Friday, August 4, 2017

The Sound of Immigrants

Immigration issues

[excerpt, JFK's Last Hundred Days] -------------------- Kennedy had reason to be magnanimous.  His victories over Lodge in the Massachusetts Senate race in 1952 and in the 1960 general election, when Lodge had run for vice president, had capped a family rivalry spanning generations.  It had started when Lodge's grandfather Henry Cabot Lodge, Sr.,

had introduced a bill in Congress in 1895 aimed at curbing immigration from southern and eastern Europe

by requiring immigrants to be literate in their national languages.  When his bill reached the House, Kennedy's maternal grandfather, who was then a congressman,

had fiercely opposed it.  According to a story that Fitzgerald told for years and his grandson

surely knew by heart, when he and Lodge met in the Senate chamber, Lodge had called him an "impudent young man" and asked, "Do you think the Jews or the Italians have any right in this country?"  Fitzgerald had shot back, "As much right as your father or mine.  It was only a difference of a few ships." ---------------

Hello darkness, my old friend

I've come to talk with you again

Because a vision softly creeping

Left its seeds while I was sleeping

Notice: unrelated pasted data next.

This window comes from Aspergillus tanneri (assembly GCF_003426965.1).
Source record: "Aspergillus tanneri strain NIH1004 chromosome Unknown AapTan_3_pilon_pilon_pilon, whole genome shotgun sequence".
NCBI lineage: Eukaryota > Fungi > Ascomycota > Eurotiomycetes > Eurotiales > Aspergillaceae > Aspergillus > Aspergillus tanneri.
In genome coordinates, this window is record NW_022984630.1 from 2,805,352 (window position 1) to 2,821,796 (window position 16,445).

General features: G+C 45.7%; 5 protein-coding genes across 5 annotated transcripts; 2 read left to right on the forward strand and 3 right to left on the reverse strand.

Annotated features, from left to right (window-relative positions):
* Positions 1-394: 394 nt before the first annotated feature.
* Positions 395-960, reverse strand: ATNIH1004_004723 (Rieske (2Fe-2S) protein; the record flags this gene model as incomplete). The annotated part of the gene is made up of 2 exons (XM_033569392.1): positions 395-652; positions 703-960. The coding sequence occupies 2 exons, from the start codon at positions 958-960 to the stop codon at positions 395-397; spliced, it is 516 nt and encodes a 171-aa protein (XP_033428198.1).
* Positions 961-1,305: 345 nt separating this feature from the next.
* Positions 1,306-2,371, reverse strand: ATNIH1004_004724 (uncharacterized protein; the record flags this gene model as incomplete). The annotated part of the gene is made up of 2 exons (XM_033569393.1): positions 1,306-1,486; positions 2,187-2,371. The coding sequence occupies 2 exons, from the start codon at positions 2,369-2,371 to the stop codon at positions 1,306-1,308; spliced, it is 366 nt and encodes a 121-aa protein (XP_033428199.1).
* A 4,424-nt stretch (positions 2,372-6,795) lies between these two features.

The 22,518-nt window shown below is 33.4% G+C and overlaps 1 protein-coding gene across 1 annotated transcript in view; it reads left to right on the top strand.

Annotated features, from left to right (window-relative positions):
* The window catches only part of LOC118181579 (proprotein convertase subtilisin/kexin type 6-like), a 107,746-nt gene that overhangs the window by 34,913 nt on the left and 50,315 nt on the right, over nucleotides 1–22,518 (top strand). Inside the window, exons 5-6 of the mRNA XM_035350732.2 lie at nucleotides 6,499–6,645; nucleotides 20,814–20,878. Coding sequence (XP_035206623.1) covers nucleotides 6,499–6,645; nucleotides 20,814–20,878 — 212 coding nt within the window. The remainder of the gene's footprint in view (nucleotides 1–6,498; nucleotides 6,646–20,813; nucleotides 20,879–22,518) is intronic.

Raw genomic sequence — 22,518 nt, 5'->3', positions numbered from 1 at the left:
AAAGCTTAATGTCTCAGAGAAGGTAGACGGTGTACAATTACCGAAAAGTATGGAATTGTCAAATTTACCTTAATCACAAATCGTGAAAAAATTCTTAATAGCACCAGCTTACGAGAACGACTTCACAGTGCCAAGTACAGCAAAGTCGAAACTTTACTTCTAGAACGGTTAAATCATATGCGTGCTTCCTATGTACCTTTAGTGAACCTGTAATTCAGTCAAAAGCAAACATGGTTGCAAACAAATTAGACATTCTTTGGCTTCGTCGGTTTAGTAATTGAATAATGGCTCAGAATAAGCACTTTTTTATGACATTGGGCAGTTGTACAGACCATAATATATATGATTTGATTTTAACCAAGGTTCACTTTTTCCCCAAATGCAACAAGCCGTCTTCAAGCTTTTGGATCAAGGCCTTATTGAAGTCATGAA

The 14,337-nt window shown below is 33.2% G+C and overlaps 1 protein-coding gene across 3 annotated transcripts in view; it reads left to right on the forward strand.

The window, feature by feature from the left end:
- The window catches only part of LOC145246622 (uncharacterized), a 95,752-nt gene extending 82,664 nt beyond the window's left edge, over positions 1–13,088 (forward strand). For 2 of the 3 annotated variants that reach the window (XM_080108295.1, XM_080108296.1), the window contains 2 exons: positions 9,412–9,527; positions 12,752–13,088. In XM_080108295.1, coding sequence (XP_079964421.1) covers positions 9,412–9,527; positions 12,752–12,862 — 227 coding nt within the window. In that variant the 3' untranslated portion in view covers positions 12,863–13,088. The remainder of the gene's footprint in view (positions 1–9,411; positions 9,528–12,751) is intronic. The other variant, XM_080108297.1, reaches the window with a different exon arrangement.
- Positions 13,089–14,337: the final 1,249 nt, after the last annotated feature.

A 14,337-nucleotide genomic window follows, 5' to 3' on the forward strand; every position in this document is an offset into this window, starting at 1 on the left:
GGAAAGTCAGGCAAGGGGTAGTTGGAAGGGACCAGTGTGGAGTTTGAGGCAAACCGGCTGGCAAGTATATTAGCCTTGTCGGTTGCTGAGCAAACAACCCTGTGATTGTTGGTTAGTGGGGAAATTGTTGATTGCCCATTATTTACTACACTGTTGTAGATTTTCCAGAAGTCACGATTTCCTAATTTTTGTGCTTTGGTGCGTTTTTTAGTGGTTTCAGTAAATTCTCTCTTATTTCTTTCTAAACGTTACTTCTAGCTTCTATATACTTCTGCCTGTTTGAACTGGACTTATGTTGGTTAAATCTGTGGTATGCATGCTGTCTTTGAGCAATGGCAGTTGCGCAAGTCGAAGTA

And the vision that was planted in my brain
Still remains
Within the sound of silence

In restless dreams I walked alone
Narrow streets of cobblestone
'Neath the halo of a streetlamp
I turned my collar to the cold and damp
When my eyes were stabbed by the flash of a neon light
That split the night
And touched the sound of silence

And in the naked light I saw
Ten thousand people, maybe more
People talking without speaking
People hearing without listening
People writing songs that voices never share
No one dare
Disturb the sound of silence

"Fools" said I, "You do not know
Silence like a cancer grows
Hear my words that I might teach you
Take my arms that I might reach you"
But my words like silent raindrops fell
And echoed in the wells of silence

And the people bowed and prayed
To the neon god they made
And the sign flashed out its warning
In the words that it was forming
And the sign said "The words of the prophets
Are written on subway walls
And tenement halls
And whispered in the sounds of silence"


{JFK's Last Hundred Days, by Thurston Clarke.

"The Sound of Silence" - Simon & Garfunkel.}